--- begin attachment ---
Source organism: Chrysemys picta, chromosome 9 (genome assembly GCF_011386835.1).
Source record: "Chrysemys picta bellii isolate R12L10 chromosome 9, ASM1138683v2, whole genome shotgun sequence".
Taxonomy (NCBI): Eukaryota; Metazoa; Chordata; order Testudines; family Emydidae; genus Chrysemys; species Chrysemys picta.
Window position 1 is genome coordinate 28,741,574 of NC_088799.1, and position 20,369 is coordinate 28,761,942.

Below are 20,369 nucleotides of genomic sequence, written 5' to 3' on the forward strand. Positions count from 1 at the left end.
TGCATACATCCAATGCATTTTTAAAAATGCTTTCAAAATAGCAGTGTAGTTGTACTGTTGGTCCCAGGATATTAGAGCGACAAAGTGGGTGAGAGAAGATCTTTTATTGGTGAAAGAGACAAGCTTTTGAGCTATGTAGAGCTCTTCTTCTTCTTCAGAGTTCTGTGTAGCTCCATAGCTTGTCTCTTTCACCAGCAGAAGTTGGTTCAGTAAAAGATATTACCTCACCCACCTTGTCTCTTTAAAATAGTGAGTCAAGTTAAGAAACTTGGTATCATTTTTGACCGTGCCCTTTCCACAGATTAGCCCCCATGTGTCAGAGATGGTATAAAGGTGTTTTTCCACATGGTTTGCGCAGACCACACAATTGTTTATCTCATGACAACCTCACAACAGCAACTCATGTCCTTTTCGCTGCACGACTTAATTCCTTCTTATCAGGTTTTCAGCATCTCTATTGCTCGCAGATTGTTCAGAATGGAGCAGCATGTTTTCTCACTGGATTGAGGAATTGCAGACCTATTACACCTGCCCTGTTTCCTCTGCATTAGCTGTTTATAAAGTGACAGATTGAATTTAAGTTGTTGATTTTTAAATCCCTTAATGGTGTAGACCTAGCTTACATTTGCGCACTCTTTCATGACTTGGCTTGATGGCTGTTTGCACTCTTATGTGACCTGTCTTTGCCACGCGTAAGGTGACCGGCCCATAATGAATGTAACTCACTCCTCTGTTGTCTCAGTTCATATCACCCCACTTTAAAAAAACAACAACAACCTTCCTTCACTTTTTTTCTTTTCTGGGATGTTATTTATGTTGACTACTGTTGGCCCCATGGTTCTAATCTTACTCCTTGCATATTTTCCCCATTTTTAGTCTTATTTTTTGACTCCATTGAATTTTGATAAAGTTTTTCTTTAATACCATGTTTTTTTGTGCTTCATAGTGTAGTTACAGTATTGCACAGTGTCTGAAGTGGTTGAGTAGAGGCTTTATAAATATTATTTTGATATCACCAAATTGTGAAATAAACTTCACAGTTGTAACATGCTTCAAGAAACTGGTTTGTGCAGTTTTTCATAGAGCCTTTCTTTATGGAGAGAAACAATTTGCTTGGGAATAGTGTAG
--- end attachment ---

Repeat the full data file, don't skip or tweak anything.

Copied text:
Source organism: Chrysemys picta, chromosome 9 (genome assembly GCF_011386835.1).
Source record: "Chrysemys picta bellii isolate R12L10 chromosome 9, ASM1138683v2, whole genome shotgun sequence".
Taxonomy (NCBI): Eukaryota; Metazoa; Chordata; order Testudines; family Emydidae; genus Chrysemys; species Chrysemys picta.
Window position 1 is genome coordinate 28,741,574 of NC_088799.1, and position 20,369 is coordinate 28,761,942.

Below are 20,369 nucleotides of genomic sequence, written 5' to 3' on the forward strand. Positions count from 1 at the left end.
TGCATACATCCAATGCATTTTTAAAAATGCTTTCAAAATAGCAGTGTAGTTGTACTGTTGGTCCCAGGATATTAGAGCGACAAAGTGGGTGAGAGAAGATCTTTTATTGGTGAAAGAGACAAGCTTTTGAGCTATGTAGAGCTCTTCTTCTTCTTCAGAGTTCTGTGTAGCTCCATAGCTTGTCTCTTTCACCAGCAGAAGTTGGTTCAGTAAAAGATATTACCTCACCCACCTTGTCTCTTTAAAATAGTGAGTCAAGTTAAGAAACTTGGTATCATTTTTGACCGTGCCCTTTCCACAGATTAGCCCCCATGTGTCAGAGATGGTATAAAGGTGTTTTTCCACATGGTTTGCGCAGACCACACAATTGTTTATCTCATGACAACCTCACAACAGCAACTCATGTCCTTTTCGCTGCACGACTTAATTCCTTCTTATCAGGTTTTCAGCATCTCTATTGCTCGCAGATTGTTCAGAATGGAGCAGCATGTTTTCTCACTGGATTGAGGAATTGCAGACCTATTACACCTGCCCTGTTTCCTCTGCATTAGCTGTTTATAAAGTGACAGATTGAATTTAAGTTGTTGATTTTTAAATCCCTTAATGGTGTAGACCTAGCTTACATTTGCGCACTCTTTCATGACTTGGCTTGATGGCTGTTTGCACTCTTATGTGACCTGTCTTTGCCACGCGTAAGGTGACCGGCCCATAATGAATGTAACTCACTCCTCTGTTGTCTCAGTTCATATCACCCCACTTTAAAAAAACAACAACAACCTTCCTTCACTTTTTTTCTTTTCTGGGATGTTATTTATGTTGACTACTGTTGGCCCCATGGTTCTAATCTTACTCCTTGCATATTTTCCCCATTTTTAGTCTTATTTTTTGACTCCATTGAATTTTGATAAAGTTTTTCTTTAATACCATGTTTTTTTGTGCTTCATAGTGTAGTTACAGTATTGCACAGTGTCTGAAGTGGTTGAGTAGAGGCTTTATAAATATTATTTTGATATCACCAAATTGTGAAATAAACTTCACAGTTGTAACATGCTTCAAGAAACTGGTTTGTGCAGTTTTTCATAGAGCCTTTCTTTATGGAGAGAAACAATTTGCTTGGGAATAGTGTAG